Contact: Kuusela Hilo
Justice for Melissa Roxas Campaign

On the one year anniversary of Melissa Roxas’ surfacing in Quezon City after enduring six days of physical and psychological torture at the hands of her captors, who many believe to have been the Armed Forces of the Philippines (AFP), Roxas and her many supporters worldwide are still demanding for justice. The anniversary resonates for supporters of Roxas especially after the tumultuous national elections in the Philippines and the pronouncement of a new president scheduled to assume office just as President Gloria Macapagal-Arroyo is scheduled to step down by June 30th.

“One year after Melissa’s ordeal, she is still suffering from both physical and psychological trauma from the abuse she endured while in illegal detention,” states Kuusela Hilo of the Justice for Melissa Roxas Campaign. “Yet not one arrest has been made for the abduction of Melissa Roxas and her companions until now. Like thousands of other victims of human rights abuses committed under the Arroyo government, Melissa Roxas and her many supporters demand the immediate prosecution of Arroyo herself once she steps down. We challenge President-elect Aquino to do the conscionable thing and bring justice for Melissa and all victims of human right abuses in the Philippines.”

Roxas, an American citizen, was volunteering for a community medical mission in La Paz, Tarlac on May 19, 2009 when she was forcibly abducted at gunpoint along with her two companions, blindfolded, and thrown into a cell where she would endure her experience until finally being released on May 25th.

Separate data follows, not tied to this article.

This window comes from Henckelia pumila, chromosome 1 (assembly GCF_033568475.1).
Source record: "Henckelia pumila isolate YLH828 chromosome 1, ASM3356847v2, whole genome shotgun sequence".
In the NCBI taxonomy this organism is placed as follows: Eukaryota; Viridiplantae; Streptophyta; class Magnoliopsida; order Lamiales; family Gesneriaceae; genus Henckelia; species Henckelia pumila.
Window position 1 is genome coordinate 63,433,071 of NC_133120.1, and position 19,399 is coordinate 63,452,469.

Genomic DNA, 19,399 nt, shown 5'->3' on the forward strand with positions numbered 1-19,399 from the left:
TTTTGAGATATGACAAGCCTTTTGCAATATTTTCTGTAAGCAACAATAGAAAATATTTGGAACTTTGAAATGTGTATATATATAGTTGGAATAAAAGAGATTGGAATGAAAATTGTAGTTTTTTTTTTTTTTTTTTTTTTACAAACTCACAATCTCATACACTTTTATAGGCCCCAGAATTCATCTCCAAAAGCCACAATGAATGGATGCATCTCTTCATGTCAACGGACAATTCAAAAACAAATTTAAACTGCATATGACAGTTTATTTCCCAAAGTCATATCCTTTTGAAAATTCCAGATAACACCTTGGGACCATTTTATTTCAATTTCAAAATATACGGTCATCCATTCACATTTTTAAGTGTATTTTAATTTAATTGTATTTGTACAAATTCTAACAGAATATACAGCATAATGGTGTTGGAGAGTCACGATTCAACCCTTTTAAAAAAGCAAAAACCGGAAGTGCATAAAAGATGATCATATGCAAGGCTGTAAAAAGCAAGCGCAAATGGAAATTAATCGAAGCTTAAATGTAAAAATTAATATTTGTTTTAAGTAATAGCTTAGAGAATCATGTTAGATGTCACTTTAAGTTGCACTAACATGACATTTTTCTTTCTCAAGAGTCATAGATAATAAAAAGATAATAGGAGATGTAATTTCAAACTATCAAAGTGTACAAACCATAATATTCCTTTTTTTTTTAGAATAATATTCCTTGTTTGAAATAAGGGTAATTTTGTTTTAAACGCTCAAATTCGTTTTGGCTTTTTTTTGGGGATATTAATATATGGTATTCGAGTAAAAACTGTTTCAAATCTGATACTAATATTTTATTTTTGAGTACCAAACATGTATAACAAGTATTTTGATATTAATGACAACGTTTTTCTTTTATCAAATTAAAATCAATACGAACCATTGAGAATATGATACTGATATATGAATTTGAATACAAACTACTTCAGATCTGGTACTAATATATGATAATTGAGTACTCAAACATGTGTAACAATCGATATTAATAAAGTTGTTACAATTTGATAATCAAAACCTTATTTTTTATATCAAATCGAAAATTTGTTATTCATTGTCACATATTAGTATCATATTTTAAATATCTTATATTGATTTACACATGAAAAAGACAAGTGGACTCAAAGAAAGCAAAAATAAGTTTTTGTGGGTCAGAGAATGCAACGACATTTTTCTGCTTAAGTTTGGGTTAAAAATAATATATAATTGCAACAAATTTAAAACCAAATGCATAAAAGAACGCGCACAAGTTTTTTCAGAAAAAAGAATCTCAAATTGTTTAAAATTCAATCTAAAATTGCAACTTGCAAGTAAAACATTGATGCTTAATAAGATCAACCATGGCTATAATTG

A writ of amparo filed by Roxas was eventually granted by the Philippine Court of Appeals, acknowledging the legitimacy of Roxas’ experience of abduction and torture, along with corroborating medical reports on her physical condition post-detention. But while some praised the high court’s decision to grant the writ of amparo, most criticized it for letting the respondents to the claim–including Gloria Macapagal-Arroyo, Defense Secretary Gilberto Teodoro, and several high-ranking members of the AFP–off the hook, further illustrating the pervasive culture of impunity for known human rights abusers under the Philippine judicial system.

Since returning to Los Angeles in late 2009, Roxas, a human rights advocate and member of Habi Arts, has been active in speaking out publicly against her ordeal and on behalf of other victims of extrajudicial killings and enforced disappearances that have taken place under the Arroyo government’s counter-insurgency program known as Oplan Bantay Laya (OBL). Roxas has also filed complaints with the US State Department and the United Nations Special Rapporteur on Torture.

“The reason why I tell my story is because it is also the story of many others, and it reflects the experience of many Filipinos who have been abducted and tortured in the Philippines. Not all of them have surfaced, not all of them have survived, and those who did have been afforded very few opportunities to speak about what happened to them,” Roxas stated in a visit to New York City last January.

The Justice for Melissa Roxas Campaign, initiated by friends and family of Roxas, along with allied groups, has been actively demanding to cut US military aid to the Philippines because of its role in enabling the Philippine military’s practice of human rights violations and state-sponsored terrorism. Arroyo’s OBL campaign has been widely-criticized by international human rights monitoring groups for targeting civilians.  ###